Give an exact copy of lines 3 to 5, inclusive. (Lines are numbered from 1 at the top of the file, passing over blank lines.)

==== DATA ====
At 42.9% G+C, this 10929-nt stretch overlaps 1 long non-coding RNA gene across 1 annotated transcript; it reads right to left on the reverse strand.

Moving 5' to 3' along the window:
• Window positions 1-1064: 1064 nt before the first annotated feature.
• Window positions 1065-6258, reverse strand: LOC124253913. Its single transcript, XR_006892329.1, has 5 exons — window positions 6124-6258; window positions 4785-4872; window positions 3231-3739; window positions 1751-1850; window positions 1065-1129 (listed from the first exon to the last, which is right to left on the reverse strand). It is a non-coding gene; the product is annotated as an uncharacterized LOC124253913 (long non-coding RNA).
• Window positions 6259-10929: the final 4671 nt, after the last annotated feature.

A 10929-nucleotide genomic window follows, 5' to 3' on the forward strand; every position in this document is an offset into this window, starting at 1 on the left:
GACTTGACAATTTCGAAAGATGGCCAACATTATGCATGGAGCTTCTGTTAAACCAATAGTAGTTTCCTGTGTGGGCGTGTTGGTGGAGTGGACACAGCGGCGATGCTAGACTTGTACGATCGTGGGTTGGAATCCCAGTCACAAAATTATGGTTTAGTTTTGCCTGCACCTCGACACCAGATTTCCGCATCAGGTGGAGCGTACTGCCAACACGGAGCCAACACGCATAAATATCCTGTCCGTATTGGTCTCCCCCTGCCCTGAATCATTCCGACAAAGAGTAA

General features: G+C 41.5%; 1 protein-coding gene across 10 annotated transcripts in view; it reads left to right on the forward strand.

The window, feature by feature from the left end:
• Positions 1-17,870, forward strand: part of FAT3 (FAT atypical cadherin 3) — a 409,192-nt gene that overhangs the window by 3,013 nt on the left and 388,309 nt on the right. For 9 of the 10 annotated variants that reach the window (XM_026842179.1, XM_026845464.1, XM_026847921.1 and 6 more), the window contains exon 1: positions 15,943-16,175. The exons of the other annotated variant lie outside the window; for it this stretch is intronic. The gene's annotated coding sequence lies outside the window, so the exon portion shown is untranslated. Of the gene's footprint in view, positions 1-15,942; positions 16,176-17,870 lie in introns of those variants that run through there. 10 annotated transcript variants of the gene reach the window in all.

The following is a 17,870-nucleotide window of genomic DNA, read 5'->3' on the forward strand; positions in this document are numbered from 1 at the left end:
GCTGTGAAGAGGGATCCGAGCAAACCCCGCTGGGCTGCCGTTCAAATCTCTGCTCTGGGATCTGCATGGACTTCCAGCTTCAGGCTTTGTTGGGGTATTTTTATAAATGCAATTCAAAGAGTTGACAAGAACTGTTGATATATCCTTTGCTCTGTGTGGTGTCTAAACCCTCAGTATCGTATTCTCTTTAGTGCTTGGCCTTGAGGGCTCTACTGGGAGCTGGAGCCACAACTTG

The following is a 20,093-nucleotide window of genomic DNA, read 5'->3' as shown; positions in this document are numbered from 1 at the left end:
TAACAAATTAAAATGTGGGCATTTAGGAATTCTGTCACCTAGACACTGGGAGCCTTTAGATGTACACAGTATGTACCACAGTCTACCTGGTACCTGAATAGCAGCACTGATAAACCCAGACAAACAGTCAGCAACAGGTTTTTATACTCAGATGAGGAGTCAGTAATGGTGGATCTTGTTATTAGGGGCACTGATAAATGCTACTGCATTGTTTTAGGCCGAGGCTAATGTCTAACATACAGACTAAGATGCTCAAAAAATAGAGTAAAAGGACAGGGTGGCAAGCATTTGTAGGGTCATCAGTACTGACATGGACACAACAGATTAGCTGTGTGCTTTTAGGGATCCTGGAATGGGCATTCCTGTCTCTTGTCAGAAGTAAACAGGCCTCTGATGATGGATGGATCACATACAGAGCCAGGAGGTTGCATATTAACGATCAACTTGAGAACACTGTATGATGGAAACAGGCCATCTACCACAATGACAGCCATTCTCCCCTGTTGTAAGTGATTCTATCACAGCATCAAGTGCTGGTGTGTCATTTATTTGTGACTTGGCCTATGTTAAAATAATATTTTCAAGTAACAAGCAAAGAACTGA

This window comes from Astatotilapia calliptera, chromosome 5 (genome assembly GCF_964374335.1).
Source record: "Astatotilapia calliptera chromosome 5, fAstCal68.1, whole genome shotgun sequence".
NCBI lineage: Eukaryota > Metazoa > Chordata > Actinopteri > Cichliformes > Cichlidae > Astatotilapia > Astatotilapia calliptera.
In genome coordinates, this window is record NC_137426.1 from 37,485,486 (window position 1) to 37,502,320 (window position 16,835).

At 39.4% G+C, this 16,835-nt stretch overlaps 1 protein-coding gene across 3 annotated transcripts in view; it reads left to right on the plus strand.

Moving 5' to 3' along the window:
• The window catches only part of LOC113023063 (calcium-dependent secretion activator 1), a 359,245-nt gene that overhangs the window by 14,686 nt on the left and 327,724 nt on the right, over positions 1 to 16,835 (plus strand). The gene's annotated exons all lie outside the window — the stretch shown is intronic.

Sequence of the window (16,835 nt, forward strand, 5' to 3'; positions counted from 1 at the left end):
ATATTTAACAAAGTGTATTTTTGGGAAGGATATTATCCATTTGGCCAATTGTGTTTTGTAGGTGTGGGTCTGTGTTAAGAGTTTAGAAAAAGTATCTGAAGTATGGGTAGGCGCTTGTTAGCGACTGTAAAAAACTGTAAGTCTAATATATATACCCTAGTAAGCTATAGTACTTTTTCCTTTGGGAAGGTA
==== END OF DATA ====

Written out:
• Window positions 1-1064: 1064 nt before the first annotated feature.
• Window positions 1065-6258, reverse strand: LOC124253913. Its single transcript, XR_006892329.1, has 5 exons — window positions 6124-6258; window positions 4785-4872; window positions 3231-3739; window positions 1751-1850; window positions 1065-1129 (listed from the first exon to the last, which is right to left on the reverse strand). It is a non-coding gene; the product is annotated as an uncharacterized LOC124253913 (long non-coding RNA).
• Window positions 6259-10929: the final 4671 nt, after the last annotated feature.